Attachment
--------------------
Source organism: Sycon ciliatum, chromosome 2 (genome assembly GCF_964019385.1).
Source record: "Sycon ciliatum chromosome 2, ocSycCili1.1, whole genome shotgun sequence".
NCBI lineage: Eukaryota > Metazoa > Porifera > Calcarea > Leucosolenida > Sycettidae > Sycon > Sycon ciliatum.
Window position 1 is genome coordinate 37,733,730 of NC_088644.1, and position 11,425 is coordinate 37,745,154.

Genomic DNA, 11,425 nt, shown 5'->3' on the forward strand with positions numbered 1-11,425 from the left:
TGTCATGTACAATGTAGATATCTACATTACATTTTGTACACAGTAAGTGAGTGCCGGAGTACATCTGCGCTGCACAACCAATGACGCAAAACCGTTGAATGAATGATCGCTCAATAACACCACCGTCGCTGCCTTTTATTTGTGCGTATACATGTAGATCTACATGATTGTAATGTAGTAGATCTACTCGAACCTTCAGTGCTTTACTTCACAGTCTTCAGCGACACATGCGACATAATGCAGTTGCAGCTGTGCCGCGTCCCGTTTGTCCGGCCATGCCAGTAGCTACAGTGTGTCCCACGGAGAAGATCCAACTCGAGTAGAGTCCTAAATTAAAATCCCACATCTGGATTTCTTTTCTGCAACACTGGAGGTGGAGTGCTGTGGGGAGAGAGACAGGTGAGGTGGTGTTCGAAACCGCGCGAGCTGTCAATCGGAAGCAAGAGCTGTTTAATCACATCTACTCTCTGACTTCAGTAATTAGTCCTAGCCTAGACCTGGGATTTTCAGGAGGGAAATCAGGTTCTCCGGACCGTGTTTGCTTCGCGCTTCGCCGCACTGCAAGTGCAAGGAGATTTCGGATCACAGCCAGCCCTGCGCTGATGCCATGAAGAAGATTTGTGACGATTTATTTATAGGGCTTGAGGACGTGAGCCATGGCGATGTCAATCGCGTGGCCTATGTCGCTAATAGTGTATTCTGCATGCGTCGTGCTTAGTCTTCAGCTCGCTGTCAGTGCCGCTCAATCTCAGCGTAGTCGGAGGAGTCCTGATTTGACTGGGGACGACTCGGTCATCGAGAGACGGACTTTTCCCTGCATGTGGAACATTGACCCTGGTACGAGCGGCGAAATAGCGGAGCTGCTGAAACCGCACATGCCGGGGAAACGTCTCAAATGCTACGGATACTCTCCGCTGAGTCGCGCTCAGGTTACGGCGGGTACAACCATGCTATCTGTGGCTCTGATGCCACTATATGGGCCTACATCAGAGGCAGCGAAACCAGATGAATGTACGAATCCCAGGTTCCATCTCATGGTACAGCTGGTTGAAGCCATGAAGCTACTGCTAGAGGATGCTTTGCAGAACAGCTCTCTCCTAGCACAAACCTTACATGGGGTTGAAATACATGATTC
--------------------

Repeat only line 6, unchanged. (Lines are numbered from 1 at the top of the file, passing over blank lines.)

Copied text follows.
TGTCATGTACAATGTAGATATCTACATTACATTTTGTACACAGTAAGTGAGTGCCGGAGTACATCTGCGCTGCACAACCAATGACGCAAAACCGTTGAATGAATGATCGCTCAATAACACCACCGTCGCTGCCTTTTATTTGTGCGTATACATGTAGATCTACATGATTGTAATGTAGTAGATCTACTCGAACCTTCAGTGCTTTACTTCACAGTCTTCAGCGACACATGCGACATAATGCAGTTGCAGCTGTGCCGCGTCCCGTTTGTCCGGCCATGCCAGTAGCTACAGTGTGTCCCACGGAGAAGATCCAACTCGAGTAGAGTCCTAAATTAAAATCCCACATCTGGATTTCTTTTCTGCAACACTGGAGGTGGAGTGCTGTGGGGAGAGAGACAGGTGAGGTGGTGTTCGAAACCGCGCGAGCTGTCAATCGGAAGCAAGAGCTGTTTAATCACATCTACTCTCTGACTTCAGTAATTAGTCCTAGCCTAGACCTGGGATTTTCAGGAGGGAAATCAGGTTCTCCGGACCGTGTTTGCTTCGCGCTTCGCCGCACTGCAAGTGCAAGGAGATTTCGGATCACAGCCAGCCCTGCGCTGATGCCATGAAGAAGATTTGTGACGATTTATTTATAGGGCTTGAGGACGTGAGCCATGGCGATGTCAATCGCGTGGCCTATGTCGCTAATAGTGTATTCTGCATGCGTCGTGCTTAGTCTTCAGCTCGCTGTCAGTGCCGCTCAATCTCAGCGTAGTCGGAGGAGTCCTGATTTGACTGGGGACGACTCGGTCATCGAGAGACGGACTTTTCCCTGCATGTGGAACATTGACCCTGGTACGAGCGGCGAAATAGCGGAGCTGCTGAAACCGCACATGCCGGGGAAACGTCTCAAATGCTACGGATACTCTCCGCTGAGTCGCGCTCAGGTTACGGCGGGTACAACCATGCTATCTGTGGCTCTGATGCCACTATATGGGCCTACATCAGAGGCAGCGAAACCAGATGAATGTACGAATCCCAGGTTCCATCTCATGGTACAGCTGGTTGAAGCCATGAAGCTACTGCTAGAGGATGCTTTGCAGAACAGCTCTCTCCTAGCACAAACCTTACATGGGGTTGAAATACATGATTC